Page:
choice = input("Do you want to go in or stay outside?  > ")
if choice == "go in":
	print("The ground tremors and rocks seal you in separating you from your son.  While he can barely hear you, you tell him to hang tight and try to find help.")
elif choice == "stay outside":
	death("How are you going to survive if you do nothing?  You lose!")
else:
	death("Don't play yourself!  Your choices are to go in or stay outside.  Bye LOSER!")                  	

def death(how):
	print(how)
	print("Would you like to try again?  Enter 1 for Yes or 2 for No.")

while True:
	try:
		choice = int(input("> "))
		if choice == 1:
			start()
    		elif choice == 2:
				print("Thanks for playing.  Good-bye.")
			break
		except ValueError:
			print("Invalid selection!!  Enter 1 for Yes or 2 for No.")

start()

Yes, if you have github that’s always a good option. I prefer the try/except method personally. Also, your indentation on this is crazy. Are you using tabs or spaces? You should definitely switch to spaces only. Check your editor settings.

I created a GitHub Gist with the problematic code.

pokeSnakes.py

As we discussed previously, I am working trying to think of user errors and handle them appropriately. In this function, I typecast the variable as an integer. Well, if a user enters a string like “foo,” Python throws an exception, as expected. However, when I try to handle the exception, I get another error. The error description is below. I would appreciate some insight into how to address this issue. I have spent the last few weeks trying to figure this out myself, to no avail. Many thanks to all.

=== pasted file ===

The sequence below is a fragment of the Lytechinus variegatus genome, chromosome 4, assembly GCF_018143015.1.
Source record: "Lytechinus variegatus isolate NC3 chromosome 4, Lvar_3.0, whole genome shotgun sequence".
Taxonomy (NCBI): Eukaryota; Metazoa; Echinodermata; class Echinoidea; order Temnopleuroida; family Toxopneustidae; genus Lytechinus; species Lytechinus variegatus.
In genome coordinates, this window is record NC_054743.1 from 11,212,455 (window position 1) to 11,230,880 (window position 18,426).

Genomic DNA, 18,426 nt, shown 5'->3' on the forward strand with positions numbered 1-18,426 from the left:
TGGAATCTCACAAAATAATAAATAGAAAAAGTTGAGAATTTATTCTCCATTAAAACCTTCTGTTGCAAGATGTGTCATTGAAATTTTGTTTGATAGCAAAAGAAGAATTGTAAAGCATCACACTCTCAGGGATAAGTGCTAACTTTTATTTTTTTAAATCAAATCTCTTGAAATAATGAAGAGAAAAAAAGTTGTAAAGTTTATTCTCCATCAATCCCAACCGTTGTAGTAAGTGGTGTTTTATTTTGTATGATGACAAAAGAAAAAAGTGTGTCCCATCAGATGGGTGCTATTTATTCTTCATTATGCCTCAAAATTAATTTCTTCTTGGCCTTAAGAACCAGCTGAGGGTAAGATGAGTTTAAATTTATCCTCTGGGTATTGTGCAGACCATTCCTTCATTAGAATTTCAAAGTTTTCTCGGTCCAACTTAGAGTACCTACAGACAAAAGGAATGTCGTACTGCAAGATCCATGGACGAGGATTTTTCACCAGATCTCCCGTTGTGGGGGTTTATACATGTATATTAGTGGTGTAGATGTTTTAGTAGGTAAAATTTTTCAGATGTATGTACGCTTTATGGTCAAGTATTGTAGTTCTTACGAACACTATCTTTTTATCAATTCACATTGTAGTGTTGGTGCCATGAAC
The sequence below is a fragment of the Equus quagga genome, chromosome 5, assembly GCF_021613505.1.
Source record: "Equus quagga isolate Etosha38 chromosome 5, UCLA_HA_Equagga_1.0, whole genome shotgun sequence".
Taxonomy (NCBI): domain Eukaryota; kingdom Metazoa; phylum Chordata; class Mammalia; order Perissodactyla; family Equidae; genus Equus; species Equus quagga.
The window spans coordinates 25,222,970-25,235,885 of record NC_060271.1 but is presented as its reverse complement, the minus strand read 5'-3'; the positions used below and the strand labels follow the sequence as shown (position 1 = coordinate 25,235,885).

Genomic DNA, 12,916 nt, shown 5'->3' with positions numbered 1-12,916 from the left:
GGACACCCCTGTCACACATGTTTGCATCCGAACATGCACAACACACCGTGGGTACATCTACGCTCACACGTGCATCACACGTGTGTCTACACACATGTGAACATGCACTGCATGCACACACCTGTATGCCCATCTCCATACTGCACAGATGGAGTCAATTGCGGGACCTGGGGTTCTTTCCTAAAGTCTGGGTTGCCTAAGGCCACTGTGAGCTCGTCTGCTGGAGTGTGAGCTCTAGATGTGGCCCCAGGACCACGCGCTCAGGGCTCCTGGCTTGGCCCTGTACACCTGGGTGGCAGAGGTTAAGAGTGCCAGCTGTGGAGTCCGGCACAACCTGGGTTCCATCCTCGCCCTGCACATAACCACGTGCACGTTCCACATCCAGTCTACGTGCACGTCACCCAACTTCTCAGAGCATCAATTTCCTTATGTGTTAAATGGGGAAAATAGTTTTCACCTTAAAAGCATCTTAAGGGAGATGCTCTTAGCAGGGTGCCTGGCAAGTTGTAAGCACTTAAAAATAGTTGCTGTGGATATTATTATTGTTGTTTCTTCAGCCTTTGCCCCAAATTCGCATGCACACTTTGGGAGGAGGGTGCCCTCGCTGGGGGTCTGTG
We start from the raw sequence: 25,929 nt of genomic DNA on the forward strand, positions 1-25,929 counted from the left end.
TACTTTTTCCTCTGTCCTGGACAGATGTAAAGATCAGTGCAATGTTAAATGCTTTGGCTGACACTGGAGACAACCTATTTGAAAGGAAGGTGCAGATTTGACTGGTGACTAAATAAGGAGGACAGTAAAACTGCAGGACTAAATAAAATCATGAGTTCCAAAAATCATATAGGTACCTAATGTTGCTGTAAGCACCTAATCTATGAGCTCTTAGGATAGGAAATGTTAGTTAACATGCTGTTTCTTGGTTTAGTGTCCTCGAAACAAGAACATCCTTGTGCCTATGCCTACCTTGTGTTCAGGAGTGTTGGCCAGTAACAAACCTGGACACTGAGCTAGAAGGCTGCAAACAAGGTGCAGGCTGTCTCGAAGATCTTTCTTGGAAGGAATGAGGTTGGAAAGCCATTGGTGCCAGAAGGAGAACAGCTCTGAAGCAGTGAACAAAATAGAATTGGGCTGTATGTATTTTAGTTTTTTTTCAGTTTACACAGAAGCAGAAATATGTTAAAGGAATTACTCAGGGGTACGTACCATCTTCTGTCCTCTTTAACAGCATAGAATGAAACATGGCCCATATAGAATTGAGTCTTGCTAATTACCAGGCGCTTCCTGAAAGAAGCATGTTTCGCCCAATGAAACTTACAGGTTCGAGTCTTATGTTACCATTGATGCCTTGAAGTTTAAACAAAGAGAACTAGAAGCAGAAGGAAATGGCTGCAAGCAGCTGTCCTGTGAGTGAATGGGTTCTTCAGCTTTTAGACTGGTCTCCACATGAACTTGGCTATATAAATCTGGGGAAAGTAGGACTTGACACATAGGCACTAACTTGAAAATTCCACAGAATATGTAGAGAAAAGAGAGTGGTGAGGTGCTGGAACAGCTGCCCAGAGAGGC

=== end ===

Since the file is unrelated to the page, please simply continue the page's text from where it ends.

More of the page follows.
foo

I got here…ValueError
Traceback (most recent call last):
File “/Users/dngra_000/VSCode_github/LPTHW/2020-09-18, Ex36.py”, line 117, in pokeSnakes
attempts = int(input(">"))
ValueError: invalid literal for int() with base 10: ‘foo’

During handling of the above exception, another exception occurred:

Traceback (most recent call last):
File “/Users/dngra_000/VSCode_github/LPTHW/2020-09-18, Ex36.py”, line 236, in
start()
File “/Users/dngra_000/VSCode_github/LPTHW/2020-09-18, Ex36.py”, line 13, in start
stepForward()
File “/Users/dngra_000/VSCode_github/LPTHW/2020-09-18, Ex36.py”, line 79, in stepForward
findWeapon()
File “/Users/dngra_000/VSCode_github/LPTHW/2020-09-18, Ex36.py”, line 91, in findWeapon
pokeSnakes()
File “/Users/dngra_000/VSCode_github/LPTHW/2020-09-18, Ex36.py”, line 150, in pokeSnakes
attempts, “is not an acceptable value. Please enter an integer value.”)
UnboundLocalError: local variable ‘attempts’ referenced before assignment

Easy. You get your input for choice at the top of the function, but you have to do it inside the try/except. Simply move it under the try: line and it should work. You could also look at how the while loop might be in the wrong place too. You want to loop constantly until they exit, and if they do a value error you want to try again, so the try/except for the ValueError should be inside the while loop.